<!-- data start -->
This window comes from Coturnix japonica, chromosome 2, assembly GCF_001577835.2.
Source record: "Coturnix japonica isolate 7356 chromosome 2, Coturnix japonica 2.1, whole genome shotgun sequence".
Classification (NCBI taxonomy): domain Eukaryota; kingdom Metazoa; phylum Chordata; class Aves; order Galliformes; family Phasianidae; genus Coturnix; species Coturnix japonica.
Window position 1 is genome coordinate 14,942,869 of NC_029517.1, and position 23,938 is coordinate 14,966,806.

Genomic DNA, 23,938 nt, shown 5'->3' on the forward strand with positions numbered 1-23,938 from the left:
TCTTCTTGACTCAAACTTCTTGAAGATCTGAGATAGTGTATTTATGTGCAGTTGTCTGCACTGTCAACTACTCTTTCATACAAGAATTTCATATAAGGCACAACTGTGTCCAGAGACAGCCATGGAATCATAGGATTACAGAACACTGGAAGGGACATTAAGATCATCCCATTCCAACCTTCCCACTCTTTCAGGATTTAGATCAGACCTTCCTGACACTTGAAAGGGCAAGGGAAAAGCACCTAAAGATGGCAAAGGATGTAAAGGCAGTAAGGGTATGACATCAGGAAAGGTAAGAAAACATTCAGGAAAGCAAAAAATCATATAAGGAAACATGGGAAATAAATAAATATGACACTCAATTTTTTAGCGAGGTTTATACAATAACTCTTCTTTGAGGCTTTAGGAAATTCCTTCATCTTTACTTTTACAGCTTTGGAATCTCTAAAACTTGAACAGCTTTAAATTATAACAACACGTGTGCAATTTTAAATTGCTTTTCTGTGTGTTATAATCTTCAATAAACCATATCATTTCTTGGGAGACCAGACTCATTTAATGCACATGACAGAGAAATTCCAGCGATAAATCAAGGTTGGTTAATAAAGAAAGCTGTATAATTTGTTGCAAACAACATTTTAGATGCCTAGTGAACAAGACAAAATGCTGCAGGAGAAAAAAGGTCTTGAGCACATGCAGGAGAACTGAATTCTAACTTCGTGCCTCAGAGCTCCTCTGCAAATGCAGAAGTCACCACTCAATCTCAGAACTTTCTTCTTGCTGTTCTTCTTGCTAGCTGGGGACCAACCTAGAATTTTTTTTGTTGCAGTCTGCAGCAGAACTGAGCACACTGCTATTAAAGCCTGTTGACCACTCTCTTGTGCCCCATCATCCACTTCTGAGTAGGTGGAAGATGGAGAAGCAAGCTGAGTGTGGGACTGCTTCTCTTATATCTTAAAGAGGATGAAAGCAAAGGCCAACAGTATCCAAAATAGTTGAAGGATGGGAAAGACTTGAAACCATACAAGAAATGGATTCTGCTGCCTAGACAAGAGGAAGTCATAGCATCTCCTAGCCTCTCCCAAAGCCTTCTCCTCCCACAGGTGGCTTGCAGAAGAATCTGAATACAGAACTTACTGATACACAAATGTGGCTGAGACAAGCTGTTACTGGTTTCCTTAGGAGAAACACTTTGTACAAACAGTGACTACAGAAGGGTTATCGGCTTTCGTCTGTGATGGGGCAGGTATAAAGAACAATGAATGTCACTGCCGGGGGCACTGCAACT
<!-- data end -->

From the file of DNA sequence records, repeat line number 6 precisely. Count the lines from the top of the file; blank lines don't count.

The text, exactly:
TCTTCTTGACTCAAACTTCTTGAAGATCTGAGATAGTGTATTTATGTGCAGTTGTCTGCACTGTCAACTACTCTTTCATACAAGAATTTCATATAAGGCACAACTGTGTCCAGAGACAGCCATGGAATCATAGGATTACAGAACACTGGAAGGGACATTAAGATCATCCCATTCCAACCTTCCCACTCTTTCAGGATTTAGATCAGACCTTCCTGACACTTGAAAGGGCAAGGGAAAAGCACCTAAAGATGGCAAAGGATGTAAAGGCAGTAAGGGTATGACATCAGGAAAGGTAAGAAAACATTCAGGAAAGCAAAAAATCATATAAGGAAACATGGGAAATAAATAAATATGACACTCAATTTTTTAGCGAGGTTTATACAATAACTCTTCTTTGAGGCTTTAGGAAATTCCTTCATCTTTACTTTTACAGCTTTGGAATCTCTAAAACTTGAACAGCTTTAAATTATAACAACACGTGTGCAATTTTAAATTGCTTTTCTGTGTGTTATAATCTTCAATAAACCATATCATTTCTTGGGAGACCAGACTCATTTAATGCACATGACAGAGAAATTCCAGCGATAAATCAAGGTTGGTTAATAAAGAAAGCTGTATAATTTGTTGCAAACAACATTTTAGATGCCTAGTGAACAAGACAAAATGCTGCAGGAGAAAAAAGGTCTTGAGCACATGCAGGAGAACTGAATTCTAACTTCGTGCCTCAGAGCTCCTCTGCAAATGCAGAAGTCACCACTCAATCTCAGAACTTTCTTCTTGCTGTTCTTCTTGCTAGCTGGGGACCAACCTAGAATTTTTTTTGTTGCAGTCTGCAGCAGAACTGAGCACACTGCTATTAAAGCCTGTTGACCACTCTCTTGTGCCCCATCATCCACTTCTGAGTAGGTGGAAGATGGAGAAGCAAGCTGAGTGTGGGACTGCTTCTCTTATATCTTAAAGAGGATGAAAGCAAAGGCCAACAGTATCCAAAATAGTTGAAGGATGGGAAAGACTTGAAACCATACAAGAAATGGATTCTGCTGCCTAGACAAGAGGAAGTCATAGCATCTCCTAGCCTCTCCCAAAGCCTTCTCCTCCCACAGGTGGCTTGCAGAAGAATCTGAATACAGAACTTACTGATACACAAATGTGGCTGAGACAAGCTGTTACTGGTTTCCTTAGGAGAAACACTTTGTACAAACAGTGACTACAGAAGGGTTATCGGCTTTCGTCTGTGATGGGGCAGGTATAAAGAACAATGAATGTCACTGCCGGGGGCACTGCAACT